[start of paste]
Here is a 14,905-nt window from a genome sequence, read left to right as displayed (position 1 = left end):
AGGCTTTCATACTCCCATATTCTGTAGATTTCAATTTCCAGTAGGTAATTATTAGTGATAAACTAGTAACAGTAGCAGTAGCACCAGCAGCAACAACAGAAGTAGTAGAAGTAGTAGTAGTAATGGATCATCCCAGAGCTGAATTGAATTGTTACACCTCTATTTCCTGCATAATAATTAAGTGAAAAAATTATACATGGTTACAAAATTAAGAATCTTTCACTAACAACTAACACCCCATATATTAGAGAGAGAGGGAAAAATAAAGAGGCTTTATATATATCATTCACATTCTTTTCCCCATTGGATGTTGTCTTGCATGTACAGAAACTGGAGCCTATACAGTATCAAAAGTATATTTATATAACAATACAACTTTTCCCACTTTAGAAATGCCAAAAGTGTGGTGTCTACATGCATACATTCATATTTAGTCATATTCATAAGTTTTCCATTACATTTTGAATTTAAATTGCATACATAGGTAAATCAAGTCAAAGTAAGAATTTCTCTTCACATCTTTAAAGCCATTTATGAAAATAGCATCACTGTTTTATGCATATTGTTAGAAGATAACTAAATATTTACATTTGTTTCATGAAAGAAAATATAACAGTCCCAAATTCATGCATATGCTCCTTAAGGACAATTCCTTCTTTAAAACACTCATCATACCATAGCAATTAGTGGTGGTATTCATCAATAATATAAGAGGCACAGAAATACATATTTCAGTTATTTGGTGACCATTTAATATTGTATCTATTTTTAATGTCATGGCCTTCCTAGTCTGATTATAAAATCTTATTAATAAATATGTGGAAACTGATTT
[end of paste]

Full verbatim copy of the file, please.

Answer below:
Here is a 14,905-nt window from a genome sequence, read left to right as displayed (position 1 = left end):
AGGCTTTCATACTCCCATATTCTGTAGATTTCAATTTCCAGTAGGTAATTATTAGTGATAAACTAGTAACAGTAGCAGTAGCACCAGCAGCAACAACAGAAGTAGTAGAAGTAGTAGTAGTAATGGATCATCCCAGAGCTGAATTGAATTGTTACACCTCTATTTCCTGCATAATAATTAAGTGAAAAAATTATACATGGTTACAAAATTAAGAATCTTTCACTAACAACTAACACCCCATATATTAGAGAGAGAGGGAAAAATAAAGAGGCTTTATATATATCATTCACATTCTTTTCCCCATTGGATGTTGTCTTGCATGTACAGAAACTGGAGCCTATACAGTATCAAAAGTATATTTATATAACAATACAACTTTTCCCACTTTAGAAATGCCAAAAGTGTGGTGTCTACATGCATACATTCATATTTAGTCATATTCATAAGTTTTCCATTACATTTTGAATTTAAATTGCATACATAGGTAAATCAAGTCAAAGTAAGAATTTCTCTTCACATCTTTAAAGCCATTTATGAAAATAGCATCACTGTTTTATGCATATTGTTAGAAGATAACTAAATATTTACATTTGTTTCATGAAAGAAAATATAACAGTCCCAAATTCATGCATATGCTCCTTAAGGACAATTCCTTCTTTAAAACACTCATCATACCATAGCAATTAGTGGTGGTATTCATCAATAATATAAGAGGCACAGAAATACATATTTCAGTTATTTGGTGACCATTTAATATTGTATCTATTTTTAATGTCATGGCCTTCCTAGTCTGATTATAAAATCTTATTAATAAATATGTGGAAACTGATTT